One of hip-hop’s most acclaimed talents, Count Bass D, celebrates the release of L7, the DJ/MC’s fourth album: a work many agree is an instant classic. L7, which streets on October 7, joins a short list of impressive 2008 releases for 1320 Records – an ascending label owned and operated by electronic madmen STS9. Earlier this year, the label released STS9’s own acclaimed studio album Peaceblaster. Also in 2008: work by the Pnuma Trio (Character), and a fresh new compilation, Eliot Lipp Presents: Way Pavers Volume One, due out this fall.
Count Bass D, aka Dwight Farrell, has long been a musician’s musician, the kind of artist that has pushed the boundaries of his art form consistently since debuting back in 1998. With L7 he gives those boundaries still another substantial shove, proving that his innovations are more the rule than the exception.
With his spectrum of creative skills, CBD has become a favorite with luminaries like Madlib, MF Doom, Pete Rock, and J-Dilla. He’s collaborated with the Beastie Boys, Prefuse 73, and Victor Wooten among many others. Today, in support of L7, Count Bass D embarks on a national tour with STS9, a stint sure to be embraced by thousands of unsuspecting STS9 fans. Indeed, it will only expose what many in hip-hop already know to be fact: CBD is a true original and L7 reflects a truly authentic voice in today’s world of copy and paste trends. Sure, the man is intensely loyal to hip-hop, but in a way that appeals to a much broader musical audience.
Count Bass D will join STS9 on the following dates:
November 5 Lyric Theatre Oxford MS STS9 w/ Count Bass D
November 6 War Memorial Nashville TN STS9 w/ Count Bass D
November 7 Alabama Theatre Birmingham AL STS9 w/ Count Bass D
November 8 Tennessee Theatre Knoxville TN STS9 w/ Count Bass D
November 9 Headliner’s Music Hall Louisville KY STS9 w/ Count Bass D
November 12 Charleston Music Hall Charleston SC STS9 w/ Count Bass D
November 13 Amos’ Southend Charlotte NC STS9 w/ Count Bass D
(About 1320 Records)
STS9’s 1320 Records is something of a throwback in the industry, a company based on principles like cooperation, collaboration, and community. In practice, it’s similar to the way classic imprints like Motown, Bluenote, and CTI were run in decades past. “Our job is clear,” says the label’s mission statement, “Bring music to the people.”
STS9 had their collective hearts set on signing Count Bass D to their label. In his work they heard echoes of timeless artists like Sun Ra and Bob Dylan, not to mention the classic producers, DJs and MCs of hip-hop’s golden age. “CBD takes you places with his sound and paints pictures with his words,” says STS9’s Hunter Brown. “We think he’s one of the best MCs of his generation.” Indeed, his new album L7 brings a sense of authenticity and originality that fits perfectly into the sonic gestalt of 1320 . As Brown explains, “Our sounds are very different, but Count Bass D’s attention to detail and his quality as a producer make him completely unique, which is what we look for in all of 1320’s artists.”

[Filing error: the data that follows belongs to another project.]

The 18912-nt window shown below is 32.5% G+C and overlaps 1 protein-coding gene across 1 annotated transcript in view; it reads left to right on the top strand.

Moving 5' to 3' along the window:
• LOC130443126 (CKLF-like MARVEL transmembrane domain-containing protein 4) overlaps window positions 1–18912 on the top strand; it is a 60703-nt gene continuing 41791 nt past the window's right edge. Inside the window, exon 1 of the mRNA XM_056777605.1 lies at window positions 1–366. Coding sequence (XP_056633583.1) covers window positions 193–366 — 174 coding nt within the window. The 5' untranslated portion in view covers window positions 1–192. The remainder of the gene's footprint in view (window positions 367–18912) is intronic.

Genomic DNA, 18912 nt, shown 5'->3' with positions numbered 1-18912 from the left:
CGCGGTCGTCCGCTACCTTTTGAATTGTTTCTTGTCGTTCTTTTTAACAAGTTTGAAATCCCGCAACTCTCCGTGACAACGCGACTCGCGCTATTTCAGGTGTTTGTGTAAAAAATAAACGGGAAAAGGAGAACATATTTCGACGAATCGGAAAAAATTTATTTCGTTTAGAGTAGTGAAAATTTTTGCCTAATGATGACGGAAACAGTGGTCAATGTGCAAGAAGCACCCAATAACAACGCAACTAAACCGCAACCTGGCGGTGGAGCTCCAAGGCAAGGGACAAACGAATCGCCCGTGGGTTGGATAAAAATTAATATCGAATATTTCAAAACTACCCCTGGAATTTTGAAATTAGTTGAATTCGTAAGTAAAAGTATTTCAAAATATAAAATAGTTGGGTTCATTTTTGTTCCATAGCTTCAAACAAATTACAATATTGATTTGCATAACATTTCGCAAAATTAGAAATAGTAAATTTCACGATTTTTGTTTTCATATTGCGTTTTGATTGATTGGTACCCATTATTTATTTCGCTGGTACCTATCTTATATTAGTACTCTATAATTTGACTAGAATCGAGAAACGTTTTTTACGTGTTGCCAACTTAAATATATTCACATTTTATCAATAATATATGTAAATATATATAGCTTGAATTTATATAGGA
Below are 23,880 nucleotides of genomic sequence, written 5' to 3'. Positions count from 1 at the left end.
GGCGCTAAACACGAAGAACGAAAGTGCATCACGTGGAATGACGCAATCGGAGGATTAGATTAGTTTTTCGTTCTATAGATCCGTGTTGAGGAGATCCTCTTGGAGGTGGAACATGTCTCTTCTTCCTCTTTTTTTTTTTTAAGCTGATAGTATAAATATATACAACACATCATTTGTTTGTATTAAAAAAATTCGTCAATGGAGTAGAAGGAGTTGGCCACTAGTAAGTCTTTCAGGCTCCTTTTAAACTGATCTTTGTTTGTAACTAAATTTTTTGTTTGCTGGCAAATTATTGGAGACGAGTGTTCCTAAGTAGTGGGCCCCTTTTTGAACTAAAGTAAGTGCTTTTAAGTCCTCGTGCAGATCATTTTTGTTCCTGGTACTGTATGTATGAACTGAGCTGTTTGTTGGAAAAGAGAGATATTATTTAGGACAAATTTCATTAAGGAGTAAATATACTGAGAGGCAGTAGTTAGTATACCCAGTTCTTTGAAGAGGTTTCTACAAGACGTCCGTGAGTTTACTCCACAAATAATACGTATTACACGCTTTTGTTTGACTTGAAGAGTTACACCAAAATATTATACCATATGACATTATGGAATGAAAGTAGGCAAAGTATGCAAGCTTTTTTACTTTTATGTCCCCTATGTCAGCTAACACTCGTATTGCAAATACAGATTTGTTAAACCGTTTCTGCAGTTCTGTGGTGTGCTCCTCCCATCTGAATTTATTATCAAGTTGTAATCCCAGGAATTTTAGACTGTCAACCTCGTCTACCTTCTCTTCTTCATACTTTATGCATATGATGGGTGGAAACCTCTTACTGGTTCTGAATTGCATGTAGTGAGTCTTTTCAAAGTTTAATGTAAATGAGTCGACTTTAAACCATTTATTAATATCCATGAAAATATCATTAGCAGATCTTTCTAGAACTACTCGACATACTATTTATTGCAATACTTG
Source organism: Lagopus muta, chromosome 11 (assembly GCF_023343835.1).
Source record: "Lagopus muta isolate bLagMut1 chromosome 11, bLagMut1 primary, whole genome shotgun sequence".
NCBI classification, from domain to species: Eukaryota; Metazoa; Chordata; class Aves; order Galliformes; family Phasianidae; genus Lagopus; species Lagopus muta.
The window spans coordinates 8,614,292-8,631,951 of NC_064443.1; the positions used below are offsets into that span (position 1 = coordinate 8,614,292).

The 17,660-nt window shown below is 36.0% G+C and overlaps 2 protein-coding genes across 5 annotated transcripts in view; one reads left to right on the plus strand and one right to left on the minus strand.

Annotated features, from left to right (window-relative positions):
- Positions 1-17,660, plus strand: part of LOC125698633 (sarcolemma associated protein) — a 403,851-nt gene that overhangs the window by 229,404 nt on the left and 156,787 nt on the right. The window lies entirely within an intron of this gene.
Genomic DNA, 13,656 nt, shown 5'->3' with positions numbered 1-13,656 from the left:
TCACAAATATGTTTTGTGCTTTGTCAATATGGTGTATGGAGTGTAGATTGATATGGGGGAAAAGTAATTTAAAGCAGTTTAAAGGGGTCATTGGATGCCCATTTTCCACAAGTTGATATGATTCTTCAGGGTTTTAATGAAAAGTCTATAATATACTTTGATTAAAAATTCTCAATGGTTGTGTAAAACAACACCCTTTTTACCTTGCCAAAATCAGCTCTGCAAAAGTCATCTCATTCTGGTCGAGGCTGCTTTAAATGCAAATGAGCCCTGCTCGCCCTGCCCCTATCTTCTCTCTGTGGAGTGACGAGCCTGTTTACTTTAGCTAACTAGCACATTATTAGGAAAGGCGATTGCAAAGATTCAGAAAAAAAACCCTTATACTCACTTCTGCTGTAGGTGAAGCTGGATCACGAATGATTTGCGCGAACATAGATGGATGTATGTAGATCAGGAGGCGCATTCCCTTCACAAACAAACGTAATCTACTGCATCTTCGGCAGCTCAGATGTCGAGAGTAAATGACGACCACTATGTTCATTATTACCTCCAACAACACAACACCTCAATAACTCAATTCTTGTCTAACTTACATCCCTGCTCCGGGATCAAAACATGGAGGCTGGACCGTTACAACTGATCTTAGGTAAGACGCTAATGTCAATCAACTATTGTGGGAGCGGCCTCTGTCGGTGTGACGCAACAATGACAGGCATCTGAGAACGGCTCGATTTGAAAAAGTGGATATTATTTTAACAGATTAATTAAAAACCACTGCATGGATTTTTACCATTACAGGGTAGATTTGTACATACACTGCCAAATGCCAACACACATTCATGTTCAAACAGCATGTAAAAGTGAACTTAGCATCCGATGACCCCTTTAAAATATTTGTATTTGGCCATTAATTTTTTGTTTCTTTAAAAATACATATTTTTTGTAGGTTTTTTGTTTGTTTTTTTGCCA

L7 joins other 1320 Records’ 2008 releases, including STS9’s own Peaceblaster, work by the Pnuma Trio (Character), and a fresh new compilation, Eliot Lipp Presents: Way Pavers Volume One, all generating earnest buzz. Reflected in all this music is STS9’s wide-ranging musical tastes, earned in large part from its vast and colorful experiences on the road. The generous sonic palette bodes well for the future of 1320.
(About Count Bass D)
Count Bass D’s oeuvre deserves comparison to the work of top rate talents like Outkast’s Andre 3000, Mos Def and Talib Kweli. His debut album back in 1995, Pre-Life Crisis, an acclaimed work of staggering originality, featured CDB playing all of the live instrumentation. That record, and that achievement, set the tone for his entire career, which included the similarly lauded projects, Dwight Spitz (2002), BegBorrowSteal EP (2005), and Act Your Waist Size in 2006.
CBD has in fact impressed people with his musical aptitude since his toddler years. He learned to play drums at four years old and his father, a West Indian minister, encouraged him to perform on piano and organ in church growing up. He later added the bass to his repertoire. By the time he fell in love with hip-hop, he had the ability to play an entire ensemble’s worth of instruments. In time he hit the Music Department at a Middle Tennessee State University in Nashville where he used the school’s equipment to finish recording his first demo.
CBD’s resolute DIY ethos has made him an indie champion and his material has exploded on the underground hip-hop scene. As his profile grows, thanks to L7 and his fruitful alliance with STS9’s 1320 label, so too will his stature among discerning fans.